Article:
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Conservation agriculture in dry areas
Serraj, R. (ed.)
Siddique, K. (ed.)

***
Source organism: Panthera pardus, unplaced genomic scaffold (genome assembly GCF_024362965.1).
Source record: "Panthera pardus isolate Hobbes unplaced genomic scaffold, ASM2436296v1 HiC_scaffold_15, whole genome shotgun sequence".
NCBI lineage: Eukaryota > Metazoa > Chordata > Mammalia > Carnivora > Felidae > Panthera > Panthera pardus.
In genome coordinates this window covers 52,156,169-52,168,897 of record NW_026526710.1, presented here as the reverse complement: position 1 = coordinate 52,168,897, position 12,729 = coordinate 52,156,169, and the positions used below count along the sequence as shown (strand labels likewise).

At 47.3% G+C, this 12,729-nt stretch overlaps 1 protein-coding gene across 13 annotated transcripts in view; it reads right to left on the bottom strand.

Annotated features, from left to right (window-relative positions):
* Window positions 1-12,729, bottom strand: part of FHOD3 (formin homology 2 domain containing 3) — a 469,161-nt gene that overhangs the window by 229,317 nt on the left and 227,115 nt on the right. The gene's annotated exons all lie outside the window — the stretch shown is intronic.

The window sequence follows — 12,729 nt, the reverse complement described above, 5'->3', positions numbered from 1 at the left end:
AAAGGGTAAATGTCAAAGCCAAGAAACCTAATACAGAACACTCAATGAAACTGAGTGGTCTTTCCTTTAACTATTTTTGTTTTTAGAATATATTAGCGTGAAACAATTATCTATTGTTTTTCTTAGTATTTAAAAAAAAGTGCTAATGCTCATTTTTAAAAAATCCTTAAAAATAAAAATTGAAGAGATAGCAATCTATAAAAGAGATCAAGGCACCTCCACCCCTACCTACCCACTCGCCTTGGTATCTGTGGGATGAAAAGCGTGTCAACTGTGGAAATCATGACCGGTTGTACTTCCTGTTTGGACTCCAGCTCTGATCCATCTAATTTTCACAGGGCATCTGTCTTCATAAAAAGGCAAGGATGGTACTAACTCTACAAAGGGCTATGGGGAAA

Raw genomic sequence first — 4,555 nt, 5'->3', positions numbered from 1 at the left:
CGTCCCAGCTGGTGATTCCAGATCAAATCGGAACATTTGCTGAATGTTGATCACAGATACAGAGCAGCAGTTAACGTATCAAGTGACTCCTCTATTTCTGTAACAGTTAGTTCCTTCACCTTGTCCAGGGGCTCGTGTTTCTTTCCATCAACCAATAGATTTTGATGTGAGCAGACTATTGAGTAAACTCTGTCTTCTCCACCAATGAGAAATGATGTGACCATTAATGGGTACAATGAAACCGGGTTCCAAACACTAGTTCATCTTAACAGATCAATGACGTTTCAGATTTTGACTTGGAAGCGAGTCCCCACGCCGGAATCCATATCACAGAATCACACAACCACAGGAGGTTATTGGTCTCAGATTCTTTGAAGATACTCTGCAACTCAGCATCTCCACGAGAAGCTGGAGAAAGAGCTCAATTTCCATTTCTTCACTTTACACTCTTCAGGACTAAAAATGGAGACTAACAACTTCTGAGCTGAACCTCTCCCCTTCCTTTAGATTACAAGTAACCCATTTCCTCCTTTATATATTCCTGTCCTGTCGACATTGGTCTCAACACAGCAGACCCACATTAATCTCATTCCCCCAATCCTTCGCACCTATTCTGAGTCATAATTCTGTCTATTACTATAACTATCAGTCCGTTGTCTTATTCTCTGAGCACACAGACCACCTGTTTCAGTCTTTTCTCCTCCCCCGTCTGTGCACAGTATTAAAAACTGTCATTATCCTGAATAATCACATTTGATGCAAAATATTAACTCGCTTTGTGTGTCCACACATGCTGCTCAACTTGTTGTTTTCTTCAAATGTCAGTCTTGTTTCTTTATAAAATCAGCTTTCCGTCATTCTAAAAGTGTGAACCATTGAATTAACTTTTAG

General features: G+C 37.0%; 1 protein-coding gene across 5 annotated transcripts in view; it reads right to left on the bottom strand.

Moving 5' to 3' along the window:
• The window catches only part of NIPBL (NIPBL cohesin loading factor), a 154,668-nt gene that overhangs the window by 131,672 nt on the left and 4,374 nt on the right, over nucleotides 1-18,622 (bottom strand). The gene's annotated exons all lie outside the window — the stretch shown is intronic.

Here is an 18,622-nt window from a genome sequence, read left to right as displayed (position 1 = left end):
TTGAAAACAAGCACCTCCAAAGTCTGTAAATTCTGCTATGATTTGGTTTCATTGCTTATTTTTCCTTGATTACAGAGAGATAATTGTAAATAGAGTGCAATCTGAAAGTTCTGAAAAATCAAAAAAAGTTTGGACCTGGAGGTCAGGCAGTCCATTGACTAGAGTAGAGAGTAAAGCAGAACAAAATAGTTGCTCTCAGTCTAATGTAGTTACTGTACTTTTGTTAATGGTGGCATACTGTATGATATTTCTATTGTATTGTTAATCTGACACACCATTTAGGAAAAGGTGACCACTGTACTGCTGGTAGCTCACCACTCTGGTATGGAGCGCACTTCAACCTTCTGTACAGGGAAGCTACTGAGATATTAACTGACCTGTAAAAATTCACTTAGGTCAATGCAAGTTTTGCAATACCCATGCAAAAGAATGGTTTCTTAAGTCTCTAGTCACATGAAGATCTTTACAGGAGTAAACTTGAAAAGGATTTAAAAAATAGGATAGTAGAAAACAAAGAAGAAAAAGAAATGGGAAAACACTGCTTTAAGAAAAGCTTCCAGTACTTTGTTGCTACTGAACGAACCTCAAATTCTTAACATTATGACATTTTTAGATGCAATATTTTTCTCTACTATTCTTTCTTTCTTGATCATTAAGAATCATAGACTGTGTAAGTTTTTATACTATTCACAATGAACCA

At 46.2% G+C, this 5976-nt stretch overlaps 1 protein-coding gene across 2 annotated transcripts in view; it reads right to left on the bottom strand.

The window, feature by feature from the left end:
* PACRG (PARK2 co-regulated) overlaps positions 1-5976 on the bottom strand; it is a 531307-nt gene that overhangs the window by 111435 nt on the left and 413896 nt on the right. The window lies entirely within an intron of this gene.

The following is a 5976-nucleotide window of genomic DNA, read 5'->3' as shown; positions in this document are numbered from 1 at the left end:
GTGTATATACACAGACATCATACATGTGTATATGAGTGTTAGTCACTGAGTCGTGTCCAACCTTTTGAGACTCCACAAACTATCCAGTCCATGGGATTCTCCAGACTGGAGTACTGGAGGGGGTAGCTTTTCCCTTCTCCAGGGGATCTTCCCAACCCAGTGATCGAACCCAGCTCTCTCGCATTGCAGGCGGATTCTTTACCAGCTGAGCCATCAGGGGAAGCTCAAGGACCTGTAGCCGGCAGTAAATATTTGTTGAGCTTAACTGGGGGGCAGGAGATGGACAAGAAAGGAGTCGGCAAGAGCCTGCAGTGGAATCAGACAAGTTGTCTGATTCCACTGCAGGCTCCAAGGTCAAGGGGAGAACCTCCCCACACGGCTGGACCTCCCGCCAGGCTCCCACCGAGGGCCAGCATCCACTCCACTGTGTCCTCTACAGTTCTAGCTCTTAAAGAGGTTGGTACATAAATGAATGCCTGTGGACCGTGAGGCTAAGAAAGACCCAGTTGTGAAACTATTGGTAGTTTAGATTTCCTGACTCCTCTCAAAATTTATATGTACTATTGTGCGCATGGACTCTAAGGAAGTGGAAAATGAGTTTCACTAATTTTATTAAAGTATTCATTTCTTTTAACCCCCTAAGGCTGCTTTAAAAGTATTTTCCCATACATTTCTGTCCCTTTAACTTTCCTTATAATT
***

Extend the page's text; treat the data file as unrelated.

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Conservation agriculture (CA) is an alternative to conventional agriculture that seeks to reduce the ecological impact of farming. CA has three components: 1. Preservation of ground cover, 2. No soil disturbance or compacting, 3. Varying crop rotations. Studies have reported that CA reduces fuel, labor, and establishment costs, increases production efficiency, decreases soil erosion by wind and water, heightened water and nutrient use efficiencies, and increased biodiversity and soil organic matter. However, these benefits do not always occur with CA, so a more practical, flexible, and locally-tailored approach is necessary. CA is utilized on 8.5% of arable cropped land and its benefits – environmental, economic, and social benefits and increased crop production relative to conventional tillage (CT) are well known. Generalized models have shown that CA performs better than CT, although high variability in results has shown that local specificity of CA practices is imperative. The authors suggested that CA should be presented as a flexible, adaptable set of principles. Policies, stakeholder interactions, and market conditions can influence how effectively CA can be introduced on the national and regional levels. System trade-offs and major knowledge gaps are identified as conditions to be researched and addressed in order to gain a better understanding of where and how CA should be integrated into smallholding farming systems. The special issue synthesizes contemporary research findings to enhance the continuing discussion of CA in smallholder farming systems, analyzing agro-ecological, agronomic, and socio-ecnomic factors that determine the success or failure of CA. The special issue also seeks to identify priorities for future research in conservation agriculture in dry areas.